We covered the entirety of the Oscar Pistorius trial up to his imminent release and Scott Roder, our Executive Evidence Specialist, even set out to South Africa to meet with Oscar and get the inside scoop about what happened the night he shot his girlfriend, Reeva Steenkamp. (You can read about that trip here, as well as in Roder’s upcoming book, ‘A Leg to Stand On.’

The former paralympic champ will be leaving prison on Friday — but not before serving just half of his 13-year sentence for the crime. His trial was filled with mystique — twists and turns in his trial captivated those following the case as Oscar became a household name on the world stage yet again, this time for a darker reason.

Once just a humble six gold medalist, Pistorius’ name will now echo with the words ‘convicted murderer.’

So, what does this mean for Oscar? His career as an athlete is finished — sponsorships with brands are out of the question, he will most likely not be sought out much due to the dark stain of his conviction.

South Africa’s Department of Correctional Services said that in November, Oscar would complete the remainder of his sentence in the country’s community corrections system. The ‘Blade Runner’ will have to return to society with notoriety and will be under the supervision of the DCS and will be subjected to parole conditions until December of 2029.

These requirements include attending mandatory programs, not being allowed to consume alcohol or drugs, and a curfew.

Like others on parole in South Africa, he will be banned from being a part of media interviews. This will undoubtedly leave countless questions to those of us on the outside after Oscar’s release. However, the ban will eventually expire and Pistorius will be allowed to speak and tell his side of the story publicly, as a free man. This turns out to be heartbreaking for Reeva’s friends and family, who say that ‘every time we start processing and coming to terms with things, Oscar pops up.’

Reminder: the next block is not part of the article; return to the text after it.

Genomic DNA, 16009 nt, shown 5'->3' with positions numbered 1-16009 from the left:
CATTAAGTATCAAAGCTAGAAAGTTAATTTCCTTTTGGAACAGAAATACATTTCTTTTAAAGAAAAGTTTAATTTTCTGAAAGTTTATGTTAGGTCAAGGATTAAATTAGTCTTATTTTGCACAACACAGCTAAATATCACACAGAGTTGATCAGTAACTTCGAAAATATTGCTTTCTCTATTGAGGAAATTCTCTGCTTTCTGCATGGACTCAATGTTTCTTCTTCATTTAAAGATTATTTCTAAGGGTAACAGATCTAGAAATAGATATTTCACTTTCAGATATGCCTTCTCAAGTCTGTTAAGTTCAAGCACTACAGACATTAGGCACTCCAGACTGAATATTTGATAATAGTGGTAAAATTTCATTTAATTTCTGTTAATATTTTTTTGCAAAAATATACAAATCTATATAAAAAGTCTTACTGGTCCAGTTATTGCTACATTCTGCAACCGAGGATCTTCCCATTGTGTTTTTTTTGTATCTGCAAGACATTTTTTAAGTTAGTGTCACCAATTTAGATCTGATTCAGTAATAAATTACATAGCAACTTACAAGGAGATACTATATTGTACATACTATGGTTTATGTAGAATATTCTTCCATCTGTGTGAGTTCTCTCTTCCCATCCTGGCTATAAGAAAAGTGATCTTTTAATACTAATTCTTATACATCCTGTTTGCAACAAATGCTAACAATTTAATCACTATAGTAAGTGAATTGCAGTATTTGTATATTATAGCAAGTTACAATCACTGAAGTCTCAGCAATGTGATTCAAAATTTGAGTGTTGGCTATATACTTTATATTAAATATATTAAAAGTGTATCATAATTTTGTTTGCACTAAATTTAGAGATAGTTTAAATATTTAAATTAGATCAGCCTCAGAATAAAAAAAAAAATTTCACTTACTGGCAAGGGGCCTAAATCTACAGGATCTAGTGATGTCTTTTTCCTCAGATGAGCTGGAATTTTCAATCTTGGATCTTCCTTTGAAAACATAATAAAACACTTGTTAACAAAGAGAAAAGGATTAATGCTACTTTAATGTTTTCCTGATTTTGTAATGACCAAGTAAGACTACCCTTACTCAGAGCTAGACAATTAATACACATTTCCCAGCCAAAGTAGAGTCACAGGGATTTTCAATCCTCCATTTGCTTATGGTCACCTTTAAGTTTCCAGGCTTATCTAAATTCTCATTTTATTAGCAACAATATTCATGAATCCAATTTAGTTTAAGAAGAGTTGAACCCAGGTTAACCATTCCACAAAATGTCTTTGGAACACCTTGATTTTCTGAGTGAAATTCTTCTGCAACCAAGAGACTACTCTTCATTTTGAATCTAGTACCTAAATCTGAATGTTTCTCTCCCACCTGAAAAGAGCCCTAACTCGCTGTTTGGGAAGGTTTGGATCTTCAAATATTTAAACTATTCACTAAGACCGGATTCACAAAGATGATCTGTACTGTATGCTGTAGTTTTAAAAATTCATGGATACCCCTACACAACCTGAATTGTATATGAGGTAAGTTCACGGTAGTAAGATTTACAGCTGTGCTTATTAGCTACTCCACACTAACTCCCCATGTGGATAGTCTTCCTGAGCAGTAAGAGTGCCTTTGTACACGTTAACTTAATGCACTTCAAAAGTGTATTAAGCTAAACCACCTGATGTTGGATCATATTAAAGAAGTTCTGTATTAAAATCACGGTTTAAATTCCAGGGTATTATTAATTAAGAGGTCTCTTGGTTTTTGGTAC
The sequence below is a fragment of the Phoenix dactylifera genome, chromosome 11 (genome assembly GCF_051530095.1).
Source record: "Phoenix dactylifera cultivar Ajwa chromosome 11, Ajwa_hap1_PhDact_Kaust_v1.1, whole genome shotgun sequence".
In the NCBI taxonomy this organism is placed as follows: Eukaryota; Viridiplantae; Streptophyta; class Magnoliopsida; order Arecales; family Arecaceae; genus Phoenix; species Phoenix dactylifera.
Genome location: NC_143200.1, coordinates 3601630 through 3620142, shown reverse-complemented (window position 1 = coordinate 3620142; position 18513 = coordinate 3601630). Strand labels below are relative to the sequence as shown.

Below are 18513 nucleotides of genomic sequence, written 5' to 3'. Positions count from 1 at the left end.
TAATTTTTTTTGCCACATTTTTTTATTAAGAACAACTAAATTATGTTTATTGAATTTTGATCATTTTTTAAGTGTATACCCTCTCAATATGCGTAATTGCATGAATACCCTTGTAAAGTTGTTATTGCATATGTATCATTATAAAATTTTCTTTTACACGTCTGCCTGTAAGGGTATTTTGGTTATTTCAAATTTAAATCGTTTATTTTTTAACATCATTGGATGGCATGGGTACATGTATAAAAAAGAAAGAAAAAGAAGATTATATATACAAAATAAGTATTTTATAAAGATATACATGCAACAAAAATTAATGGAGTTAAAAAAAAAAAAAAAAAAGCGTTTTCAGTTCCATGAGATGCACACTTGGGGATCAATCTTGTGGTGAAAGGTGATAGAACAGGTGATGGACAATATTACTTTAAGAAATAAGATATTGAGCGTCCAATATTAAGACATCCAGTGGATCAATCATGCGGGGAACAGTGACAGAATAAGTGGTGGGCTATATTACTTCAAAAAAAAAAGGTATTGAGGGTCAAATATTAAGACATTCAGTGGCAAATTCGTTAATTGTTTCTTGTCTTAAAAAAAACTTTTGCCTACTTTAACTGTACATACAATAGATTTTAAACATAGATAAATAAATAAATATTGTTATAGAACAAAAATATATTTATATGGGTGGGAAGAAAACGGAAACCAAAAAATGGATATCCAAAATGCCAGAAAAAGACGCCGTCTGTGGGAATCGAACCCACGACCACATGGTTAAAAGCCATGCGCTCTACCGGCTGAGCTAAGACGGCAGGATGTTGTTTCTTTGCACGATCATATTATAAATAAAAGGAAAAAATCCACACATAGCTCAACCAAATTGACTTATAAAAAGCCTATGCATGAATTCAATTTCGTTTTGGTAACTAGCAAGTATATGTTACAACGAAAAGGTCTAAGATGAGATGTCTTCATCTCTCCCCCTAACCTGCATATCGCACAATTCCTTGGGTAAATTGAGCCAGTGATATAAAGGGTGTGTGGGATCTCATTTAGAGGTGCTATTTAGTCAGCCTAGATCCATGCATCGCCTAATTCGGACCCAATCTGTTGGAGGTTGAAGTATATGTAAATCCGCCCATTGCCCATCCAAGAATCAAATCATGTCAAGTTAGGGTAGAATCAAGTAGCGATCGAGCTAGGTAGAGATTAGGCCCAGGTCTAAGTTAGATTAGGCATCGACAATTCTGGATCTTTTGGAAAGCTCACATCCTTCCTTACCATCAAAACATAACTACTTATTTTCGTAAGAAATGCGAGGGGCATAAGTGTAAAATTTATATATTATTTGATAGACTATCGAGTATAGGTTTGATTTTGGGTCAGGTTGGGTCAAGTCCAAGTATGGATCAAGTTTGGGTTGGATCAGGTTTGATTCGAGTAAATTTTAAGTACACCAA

So, what was considered for his early release? From Reuters,

Several factors are typically taken into account by a parole board, including the nature of the crime, the possibility of reoffending, conduct in prison, physical and mental wellbeing and potential threats a prisoner may face if released.

Prior to his parole, Pistorius also participated in the restorative justice program – a system introduced after the end of apartheid to deal with apartheid-era crimes in a more participative and reconciliatory way. Pistorius was moved to a prison closer to where the Steenkamp family stayed in late 2021, ahead of reconciliation talks aimed at a potential early release from prison. He and the late Barry Steenkamp – Reeva’s father – participated in the victim-offender dialogue on June 22, 2022.’

Regardless of where you stand in regards to Oscar’s innocence, his release will undoubtedly create a media frenzy, as well as generate more questions than answers.

Roder’s book, ‘A Leg to Stand On,’ promises to answer some of those questions, provide a first hand account of the evening at hand, and give readers a side of the story the media may have left behind at the scene.

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